Letter to the Editor
Comment on: https://mededu.jmir.org/2020/2/e20963/
I am grateful for the opportunity to respond to the issues raised in the letter by Kaini and Motie  and to clarify aspects of my methodology in relation to these concerns. I would also like to thank these fifth-year medical students at University College London (UCL) for their interest in my paper [ ] and for taking the time to express their considerations.
Potential concerns were raised in regard to limitations of the original review . Foremost, I appreciate that my colleagues at UCL understand the novel nature of the study and the emerging essence of literature at the time of writing. I agree that the paper written by Nik-Ahmad-Ziki et al [ ] raises further excellent points reviewing the psychological impacts of technical triumphs and difficulties on both clinicians and students, and likewise, the paper by Singh et al [ ] reflects important disadvantages to virtual medical education. As acknowledged by my colleagues, studies with small sample sizes were included in my original review; this was noted in the Discussion section of my paper as a limitation secondary to the developing nature of the COVID-19 pandemic.
However, the primary objective of this study  was to provide a brief review of the effectiveness of virtual medical education at the time of an evolving global pandemic, and I believe that the concerns raised by Kaini and Motie [ ] had minimal impact in accomplishing this objective. Considered by my colleagues is the impact of student mental health in line with virtual teaching; the views of 7 further authors were outlined in my paper, documenting findings similar to Nik-Ahmad-Ziki’s study [ ] of decreased motivation, engagement, and lack of support [ ]. As a result, I believe it is unlikely that the loss of Nik-Ahmad-Ziki’s study [ ] would have had any deleterious effects in addressing the primary purpose of my study. Moreover, the timeframe of articles to meet my inclusion criteria was between the dates of February to June 2020. The paper by Singh et al [ ] was published in completed format in July 2020, which falls outside these dates [ ]. However, the paper by Kaur et al [ ], included in my review, has a large sample size of 983 students and concluded similar findings to Singh et al [ ], stating that students found virtual teaching unsatisfactory in comparison to face-to-face teaching due to difficulties in supporting individual learning needs, interaction levels, convenience, and balancing practical/theoretical knowledge [ ].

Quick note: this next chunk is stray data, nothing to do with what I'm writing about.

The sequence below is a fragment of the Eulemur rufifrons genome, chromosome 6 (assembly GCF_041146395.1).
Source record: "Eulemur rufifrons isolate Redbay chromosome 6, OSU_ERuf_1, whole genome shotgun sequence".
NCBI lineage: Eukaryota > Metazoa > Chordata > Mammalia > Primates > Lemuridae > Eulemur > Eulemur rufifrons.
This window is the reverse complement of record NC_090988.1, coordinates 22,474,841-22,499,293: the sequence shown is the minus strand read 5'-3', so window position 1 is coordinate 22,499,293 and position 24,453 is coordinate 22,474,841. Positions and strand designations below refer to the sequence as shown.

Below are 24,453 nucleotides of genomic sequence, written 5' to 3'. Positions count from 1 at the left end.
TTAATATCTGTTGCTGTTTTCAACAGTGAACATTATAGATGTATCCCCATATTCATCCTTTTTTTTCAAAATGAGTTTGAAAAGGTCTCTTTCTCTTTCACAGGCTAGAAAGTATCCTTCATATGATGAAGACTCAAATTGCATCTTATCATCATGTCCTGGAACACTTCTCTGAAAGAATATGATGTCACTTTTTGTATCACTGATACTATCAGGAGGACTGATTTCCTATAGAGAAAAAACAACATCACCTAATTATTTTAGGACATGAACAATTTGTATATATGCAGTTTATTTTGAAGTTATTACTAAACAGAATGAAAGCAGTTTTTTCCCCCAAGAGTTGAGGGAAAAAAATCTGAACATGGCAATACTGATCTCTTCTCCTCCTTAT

It is apparent that we share similar interests in the development of medical education, especially due to our shared first-hand experience. It is likely that advancements in virtual medical education will revolutionize the field of medical sciences, and the COVID-19 pandemic presents a unique opportunity to explore new and innovative teaching techniques to shape the nature of medical education. Ultimately, I agree with my colleagues at UCL that more research is needed to fully understand the short- and long-term impacts of virtual teaching on future doctors.
Conflicts of Interest
- Kaini S, Motie LZ. Virtual vs Online: Insight From Medical Students. Comment on “Effectiveness of Virtual Medical Teaching During the COVID-19 Crisis: Systematic Review”. JMIR Med Educ 2021 May 14;7(2):e27020 [FREE Full text] [CrossRef]
- Wilcha RJ. Effectiveness of Virtual Medical Teaching During the COVID-19 Crisis: Systematic Review. JMIR Med Educ 2020 Nov 18;6(2):e20963 [FREE Full text] [CrossRef] [Medline]
- Nik-Ahmad-Zuky NL, Baharuddin KA, Abdul Rahim AF. Online Clinical Teaching and Learning for Medical Undergraduates during the COVID-19 Pandemic: The Universiti Sains Malaysia (USM) Experience. EIMJ 2020 Jun 30;12(2):75-80. [CrossRef]
- Singh K, Srivastav S, Bhardwaj A, Dixit A, Misra S. Medical Education During the COVID-19 Pandemic: A Single Institution Experience. Indian Pediatr 2020 May 4;57(7):678-679. [CrossRef]
- Longhurst GJ, Stone DM, Dulohery K, Scully D, Campbell T, Smith CF. Strength, Weakness, Opportunity, Threat (SWOT) Analysis of the Adaptations to Anatomical Education in the United Kingdom and Republic of Ireland in Response to the Covid-19 Pandemic. Anat Sci Educ 2020 May;13(3):301-311 [FREE Full text] [CrossRef] [Medline]
- Kaur N, Dwivedi D, Arora J, Gandhi A. Study of the effectiveness of e-learning to conventional teaching in medical undergraduates amid COVID-19 pandemic. Natl J Physiol Pharm Pharmacol 2020;10(7):563-567 [FREE Full text] [CrossRef]
|UCL: University College London|
Edited by T Derrick; This is a non–peer-reviewed article. submitted 02.04.21; accepted 14.04.21; published 14.05.21Copyright
©Robyn-Jenia Wilcha. Originally published in JMIR Medical Education (https://mededu.jmir.org), 14.05.2021.
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